China's Chang'e 4 moon rover has been snapping new images highlighting the spacecraft's travels and discoveries on the lunar far side.
The Chang'e 4 mission, which consists of a lander and a rover, began its 24th lunar day in Von Kármán Crater on Nov. 9, having made the first-ever touchdown on the far side of the moon on Jan. 3, 2019. (One lunar day is about two weeks' time on Earth.)
Meanwhile, a Chinese language drive diary, published while the two spacecraft hibernated during the very cold, roughly 14-Earth-day-long lunar night, details the Yutu 2 rover's latest activities, completed during the mission's 23rd day.
Accompanying the drive diary are a host of stunning new photographs, including a panoramic image that shows a large crater amid a desolate landscape and the distant rim of Von Kármán Crater.
Yutu 2 was not able to approach a rock specimen identified during the previous lunar day as an interesting target. It instead analyzed a rock specimen near the large crater using its spectrometer. The rover has used that instrument to analyze a range of specimens in Von Kármán Crater, notably causing a stir when it discovered an impact-melt breccia initially described in Chinese as "gel-like."
Other images detail the routes carefully planned by the Yutu 2 drive team as they navigate between numerous craters that could ensnare the rover as it makes its way to the northwest of the Chang'e 4 lander. The team have started using software to produce 3D mapping to help plot the rover's journey.
The China National Space Administration also released a superb high-resolution panorama taken by Yutu 2 while still close to the lander.
The Chang'e 4 lander and Yutu 2 rover had design lifetimes of one year and three months respectively. However, the pair are still going strong with all science payloads functioning well, according to the administration. So far the spacecraft have survived 23 lunar days and nights on the far side of the moon, or more than 670 Earth days.
A navigation camera image from Yutu 2 showing a targeted rock in yellow and route planning in red.
A panoramic image focused on a large crater near Yutu 2.
Red lines used to plan Yutu 2's route between craters.
A map showing Yutu 2's drive route across 23 lunar days and the location of the Chang'e 4 lander.
China is planning to launch its next lunar mission, Chang'e 5, later this month. The mission aims to land on the near side of the moon, collect around 4.4 lbs. (2 kilograms) of rocks and regolith samples and deliver them to Earth.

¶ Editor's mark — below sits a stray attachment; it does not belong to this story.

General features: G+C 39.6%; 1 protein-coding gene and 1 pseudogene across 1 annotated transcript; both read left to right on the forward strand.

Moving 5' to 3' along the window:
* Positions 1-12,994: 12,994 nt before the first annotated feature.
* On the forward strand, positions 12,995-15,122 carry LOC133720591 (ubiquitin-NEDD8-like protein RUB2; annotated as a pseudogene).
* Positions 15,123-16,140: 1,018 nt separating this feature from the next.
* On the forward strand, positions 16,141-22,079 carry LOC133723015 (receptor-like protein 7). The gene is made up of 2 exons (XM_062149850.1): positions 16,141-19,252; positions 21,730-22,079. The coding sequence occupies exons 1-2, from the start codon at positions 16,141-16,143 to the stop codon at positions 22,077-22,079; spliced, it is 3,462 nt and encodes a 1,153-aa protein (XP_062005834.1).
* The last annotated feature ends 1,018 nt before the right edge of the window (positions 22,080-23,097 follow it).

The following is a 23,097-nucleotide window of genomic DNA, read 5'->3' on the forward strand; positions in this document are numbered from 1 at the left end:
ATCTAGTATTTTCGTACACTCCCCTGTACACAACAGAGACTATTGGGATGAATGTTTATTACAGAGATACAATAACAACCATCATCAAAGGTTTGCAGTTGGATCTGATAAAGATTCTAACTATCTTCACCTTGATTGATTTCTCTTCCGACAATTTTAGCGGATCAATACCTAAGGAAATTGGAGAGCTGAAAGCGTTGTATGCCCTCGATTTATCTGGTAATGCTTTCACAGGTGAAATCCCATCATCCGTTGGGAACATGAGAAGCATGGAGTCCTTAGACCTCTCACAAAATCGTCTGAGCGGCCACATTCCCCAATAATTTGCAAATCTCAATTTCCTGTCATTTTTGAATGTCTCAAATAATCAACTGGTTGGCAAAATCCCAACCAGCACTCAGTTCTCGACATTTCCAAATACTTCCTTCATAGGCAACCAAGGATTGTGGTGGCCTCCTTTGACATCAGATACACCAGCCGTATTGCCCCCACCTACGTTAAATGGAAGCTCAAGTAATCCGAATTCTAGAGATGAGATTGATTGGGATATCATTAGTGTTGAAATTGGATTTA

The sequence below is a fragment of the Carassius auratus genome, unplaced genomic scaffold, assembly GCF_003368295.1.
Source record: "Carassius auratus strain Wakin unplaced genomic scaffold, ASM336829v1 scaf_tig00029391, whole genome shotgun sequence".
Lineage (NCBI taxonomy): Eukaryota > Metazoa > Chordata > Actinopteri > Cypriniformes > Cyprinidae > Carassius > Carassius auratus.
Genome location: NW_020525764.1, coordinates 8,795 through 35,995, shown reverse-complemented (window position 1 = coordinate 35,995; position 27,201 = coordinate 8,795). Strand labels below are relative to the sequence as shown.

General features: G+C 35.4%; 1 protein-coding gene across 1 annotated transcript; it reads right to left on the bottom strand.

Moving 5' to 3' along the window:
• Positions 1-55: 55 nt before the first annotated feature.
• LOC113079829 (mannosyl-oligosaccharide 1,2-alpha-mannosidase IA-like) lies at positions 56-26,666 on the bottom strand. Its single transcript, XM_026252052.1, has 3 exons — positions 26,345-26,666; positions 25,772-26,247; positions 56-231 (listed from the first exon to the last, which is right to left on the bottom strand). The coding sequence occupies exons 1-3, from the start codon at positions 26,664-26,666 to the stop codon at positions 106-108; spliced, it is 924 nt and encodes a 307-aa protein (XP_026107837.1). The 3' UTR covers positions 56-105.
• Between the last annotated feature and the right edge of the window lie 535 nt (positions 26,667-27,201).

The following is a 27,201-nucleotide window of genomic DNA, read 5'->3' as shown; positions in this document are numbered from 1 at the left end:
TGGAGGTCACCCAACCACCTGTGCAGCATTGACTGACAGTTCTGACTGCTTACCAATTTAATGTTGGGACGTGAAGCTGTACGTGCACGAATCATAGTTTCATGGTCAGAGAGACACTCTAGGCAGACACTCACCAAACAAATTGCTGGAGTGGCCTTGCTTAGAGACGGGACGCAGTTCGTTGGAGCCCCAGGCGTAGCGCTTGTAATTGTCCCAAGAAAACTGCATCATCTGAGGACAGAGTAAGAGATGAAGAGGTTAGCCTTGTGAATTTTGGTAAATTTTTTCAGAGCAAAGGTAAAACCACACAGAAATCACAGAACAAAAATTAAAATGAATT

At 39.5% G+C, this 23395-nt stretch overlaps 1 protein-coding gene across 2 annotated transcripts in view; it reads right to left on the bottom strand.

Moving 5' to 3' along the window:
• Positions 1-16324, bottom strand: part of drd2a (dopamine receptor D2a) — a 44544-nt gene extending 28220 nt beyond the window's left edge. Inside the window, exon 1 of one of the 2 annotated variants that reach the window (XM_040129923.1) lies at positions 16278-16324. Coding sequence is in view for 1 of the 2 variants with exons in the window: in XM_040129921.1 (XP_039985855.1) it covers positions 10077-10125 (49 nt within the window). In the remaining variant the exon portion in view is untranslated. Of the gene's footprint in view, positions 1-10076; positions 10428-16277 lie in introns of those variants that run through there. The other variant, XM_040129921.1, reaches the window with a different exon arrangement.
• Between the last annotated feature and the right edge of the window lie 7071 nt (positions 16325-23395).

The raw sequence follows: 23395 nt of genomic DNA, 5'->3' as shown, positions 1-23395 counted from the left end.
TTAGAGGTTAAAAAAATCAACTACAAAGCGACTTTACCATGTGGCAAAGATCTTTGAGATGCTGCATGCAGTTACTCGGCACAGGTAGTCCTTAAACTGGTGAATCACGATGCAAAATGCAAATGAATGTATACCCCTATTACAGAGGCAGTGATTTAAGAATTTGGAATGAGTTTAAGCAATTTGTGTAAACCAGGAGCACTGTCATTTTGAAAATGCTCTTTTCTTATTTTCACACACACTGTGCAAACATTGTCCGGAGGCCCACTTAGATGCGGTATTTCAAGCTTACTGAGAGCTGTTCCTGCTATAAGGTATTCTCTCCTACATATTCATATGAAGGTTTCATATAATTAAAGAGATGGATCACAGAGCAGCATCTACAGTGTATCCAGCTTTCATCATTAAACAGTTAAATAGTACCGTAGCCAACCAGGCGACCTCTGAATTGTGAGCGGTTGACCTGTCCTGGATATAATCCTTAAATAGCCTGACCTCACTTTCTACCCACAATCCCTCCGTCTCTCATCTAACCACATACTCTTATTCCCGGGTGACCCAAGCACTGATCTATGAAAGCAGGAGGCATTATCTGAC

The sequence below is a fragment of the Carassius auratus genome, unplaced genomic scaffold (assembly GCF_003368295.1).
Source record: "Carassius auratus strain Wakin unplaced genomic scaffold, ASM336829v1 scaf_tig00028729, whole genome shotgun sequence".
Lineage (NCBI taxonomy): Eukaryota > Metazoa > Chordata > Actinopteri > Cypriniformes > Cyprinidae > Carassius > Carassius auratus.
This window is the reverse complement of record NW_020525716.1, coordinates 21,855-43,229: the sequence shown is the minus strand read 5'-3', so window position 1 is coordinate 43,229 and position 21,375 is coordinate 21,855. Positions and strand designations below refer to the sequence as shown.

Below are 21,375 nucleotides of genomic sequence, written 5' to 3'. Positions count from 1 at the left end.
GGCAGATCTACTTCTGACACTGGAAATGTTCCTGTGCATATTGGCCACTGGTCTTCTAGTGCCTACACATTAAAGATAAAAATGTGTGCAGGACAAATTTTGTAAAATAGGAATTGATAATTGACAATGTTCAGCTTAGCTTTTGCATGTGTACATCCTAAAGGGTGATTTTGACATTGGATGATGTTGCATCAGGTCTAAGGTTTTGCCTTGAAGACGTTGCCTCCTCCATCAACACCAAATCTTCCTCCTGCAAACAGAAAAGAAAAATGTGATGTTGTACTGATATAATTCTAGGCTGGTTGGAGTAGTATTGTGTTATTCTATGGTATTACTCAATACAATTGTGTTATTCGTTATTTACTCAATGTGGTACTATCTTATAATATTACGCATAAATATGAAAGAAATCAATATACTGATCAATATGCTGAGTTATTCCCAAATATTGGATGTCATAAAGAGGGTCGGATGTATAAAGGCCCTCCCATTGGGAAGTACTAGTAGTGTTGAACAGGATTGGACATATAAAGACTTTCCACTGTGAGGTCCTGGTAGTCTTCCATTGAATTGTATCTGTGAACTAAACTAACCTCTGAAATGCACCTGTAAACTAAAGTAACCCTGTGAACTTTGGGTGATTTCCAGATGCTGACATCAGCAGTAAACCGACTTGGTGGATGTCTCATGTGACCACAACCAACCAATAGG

Footage: Chang’e-4 making soft landing on the Moon’s far side
China National Space Administration released a video of Chang’e-4 making its soft landing on the Moon’s far side. Take a look.:
China's lunar rover travels about 600 meters on moon's far side
China's lunar rover Yutu-2, or Jade Rabbit-2, has survived 719 Earth days and traveled 600.55 meters on the far side of the moon as of Tuesday.
Both the lander and the rover of the Chang'e-4 probe have ended their work for the 25th lunar day, and switched to the dormant mode for the lunar night due to the lack of solar power, according to the Lunar Exploration and Space Program Center of the China National Space Administration. Enditem
China's Chang'e-4 probe resumes work for 26th lunar day
The lander and rover of the Chang'e-4 probe have resumed work for the 26th lunar day on the far side of the moon.
The lander woke up at 3:13 a.m. on Friday (Beijing time), and the rover Yutu-2, or Jade Rabbit-2, woke up at 10:29 a.m. on Thursday, according to the Lunar Exploration and Space Program Center of the China National Space Administration.
Landing on the moon on Jan. 3, 2019, the Chang'e-4 probe has survived 736 Earth days on the moon.
A lunar day is equal to about 14 days on Earth, and a lunar night is of the same length. The solar-powered probe switches to dormant mode during the lunar night.
During the 26th lunar day, Yutu-2 will move northwest toward the basalt area or the impact craters with high reflectivity.
Yutu-2 will take panoramic photos, and its infrared imaging spectrometer, neutral atom detector and lunar radar will continue to carry out scientific explorations. Research teams will analyze the detection data and release the scientific results. Enditem